As I showed with the SCAR tool, narrative is a useful method for bringing an engaging structure to communications. However at its core, it is much more important than simply a writing tool.
Narrative has rapidly become one of those buzzwords, something that organisation “needs”, but not that many people could define.
One easy definition is that is what moves people emotionally. It’s about the heart, more than the head. As such it’s vital if you are wanting people to act: whatever that action may be. It applies whether you want people to get active on civil rights, undertake change at work, buy a product or ven decide to employ you.
The importance of emotion in triggering action is supported by a number of leading researchers. In his essay Public Narrative, Collection Action, and Power¹, Marshall Ganz says ‘Public narrative is a leadership practice of translating values into action’. His focus is on encouraging people to act to achieve social change, but exactly the same principles apply in organisations or commercial settings. For all the figures, spreadsheets and quantified logical decisions that put the case for what should be done, it’s the narrative, the emotions, that answer the all important ‘why’ question.
“Emotions enable rationality”
George Marcus argues in The Sentimental Citizen²: “Emotions enable rationality. Our emotional faculties work more in harmony with our capacity to be rational than in antagonism to it.”
It’s our emotions, our lessons learned from previous experiences that provide the platform from which rational decisions can be made. It’s important to think of emotional thinking and rational thinking as the two vital and symbiotic ingredients in decision making.
So what does this mean in less lofty context?
This is a similar argument that marketers make with their clients. When looking at the rational and emotional drivers of end consumers, it’s the emotional drivers that push people to act or make a purchase, even if it’s the rational argument they put forward. When you really ‘want’ that gorgeous new thermomix for your kitchen, you’ll persuade yourself that you ‘need’ it. Narrative communicates the emotion that underlies that apparently rational reason for buying the thermomix.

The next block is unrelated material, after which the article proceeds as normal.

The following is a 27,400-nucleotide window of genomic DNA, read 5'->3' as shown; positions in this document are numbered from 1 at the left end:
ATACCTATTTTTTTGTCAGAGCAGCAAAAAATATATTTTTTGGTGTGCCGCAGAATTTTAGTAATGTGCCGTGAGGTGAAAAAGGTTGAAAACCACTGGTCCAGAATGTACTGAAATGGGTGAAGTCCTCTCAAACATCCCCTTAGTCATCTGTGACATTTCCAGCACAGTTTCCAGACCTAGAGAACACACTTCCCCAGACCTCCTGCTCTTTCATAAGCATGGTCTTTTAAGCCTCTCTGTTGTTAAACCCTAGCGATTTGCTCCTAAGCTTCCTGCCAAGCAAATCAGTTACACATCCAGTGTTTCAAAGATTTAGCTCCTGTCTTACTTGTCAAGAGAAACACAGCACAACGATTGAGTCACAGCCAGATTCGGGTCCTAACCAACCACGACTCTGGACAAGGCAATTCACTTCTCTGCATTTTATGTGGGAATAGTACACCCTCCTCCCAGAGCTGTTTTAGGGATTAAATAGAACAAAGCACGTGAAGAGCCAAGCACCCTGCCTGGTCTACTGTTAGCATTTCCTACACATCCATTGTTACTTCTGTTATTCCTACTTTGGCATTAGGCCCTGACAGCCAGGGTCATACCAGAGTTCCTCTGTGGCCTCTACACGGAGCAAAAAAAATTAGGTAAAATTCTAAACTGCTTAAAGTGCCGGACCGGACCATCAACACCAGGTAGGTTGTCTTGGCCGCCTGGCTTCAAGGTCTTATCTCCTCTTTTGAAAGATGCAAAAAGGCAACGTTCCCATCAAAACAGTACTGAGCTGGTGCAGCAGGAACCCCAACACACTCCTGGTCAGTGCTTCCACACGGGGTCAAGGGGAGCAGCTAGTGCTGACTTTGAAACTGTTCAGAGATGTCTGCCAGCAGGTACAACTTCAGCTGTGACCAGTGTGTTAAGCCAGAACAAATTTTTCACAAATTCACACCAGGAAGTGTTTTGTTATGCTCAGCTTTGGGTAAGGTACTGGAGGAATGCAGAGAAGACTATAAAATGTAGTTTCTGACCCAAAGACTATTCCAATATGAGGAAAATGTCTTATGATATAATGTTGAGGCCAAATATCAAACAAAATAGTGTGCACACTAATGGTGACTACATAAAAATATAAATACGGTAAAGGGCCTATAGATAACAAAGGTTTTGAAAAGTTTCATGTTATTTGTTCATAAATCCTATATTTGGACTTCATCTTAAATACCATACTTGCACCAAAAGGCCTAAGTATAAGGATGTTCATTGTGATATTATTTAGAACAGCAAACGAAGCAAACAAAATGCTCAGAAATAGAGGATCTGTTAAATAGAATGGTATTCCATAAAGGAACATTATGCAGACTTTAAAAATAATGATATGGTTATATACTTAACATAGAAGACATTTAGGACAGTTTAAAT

So for marketers, narrative is about establishing an emotional connection with customers. Telling a story of how life will be better with a product or service and why you can trust a company deliver on that improvement.
For people implementing change in an organisation the similarities are also clear. A good narrative is what carries people through the emotional journey of the change that is being undertaken. You can say what is being changed as often as you like, but if you don’t help people connect to the ‘why’ of the change (why should we trust you and what you’re saying, and why should we do this change) then the change simply isn’t going work effectively.
For change management, narrative is key to establishing trust and providing a vision.
Even in a job interview, getting the interviewers to connect on an emotional level with who you are and why you’ll be good for their organisation, you’re giving them the emotional base to make the rational decision to offer you the job.
For interviewees, narrative is a powerful way to communicate who you really are.
Hold the hankies, it’s not about tears
All this does not mean getting teary and pulling at the heart strings in an inappropriate way. Imagine you’re on a first date with someone and before the entree arrives your date tosses in the heart-wrenching story of their parent’s tragic death in a car accident and their life as an orphan. It’s way too much and your appetite for a second date plummets.
Using narrative to engage emotion isn’t about making people cry. It’s simply about establishing a connection and giving people the safety to make the decision you want.
So remember, emotion and narrative are powerful tools; a little can go a long way.
1: Chapter 18 in Accountability Through Public Opinion: From Inertia to Public Action, Edited by Sina Odugbemi and Taeku Lee (Washington, DC: The World Bank, 2011)
2: George Marcus, The Sentimental Citizen: Emotion in Democratic Politics, (University Park: Penn State University Press, 2002)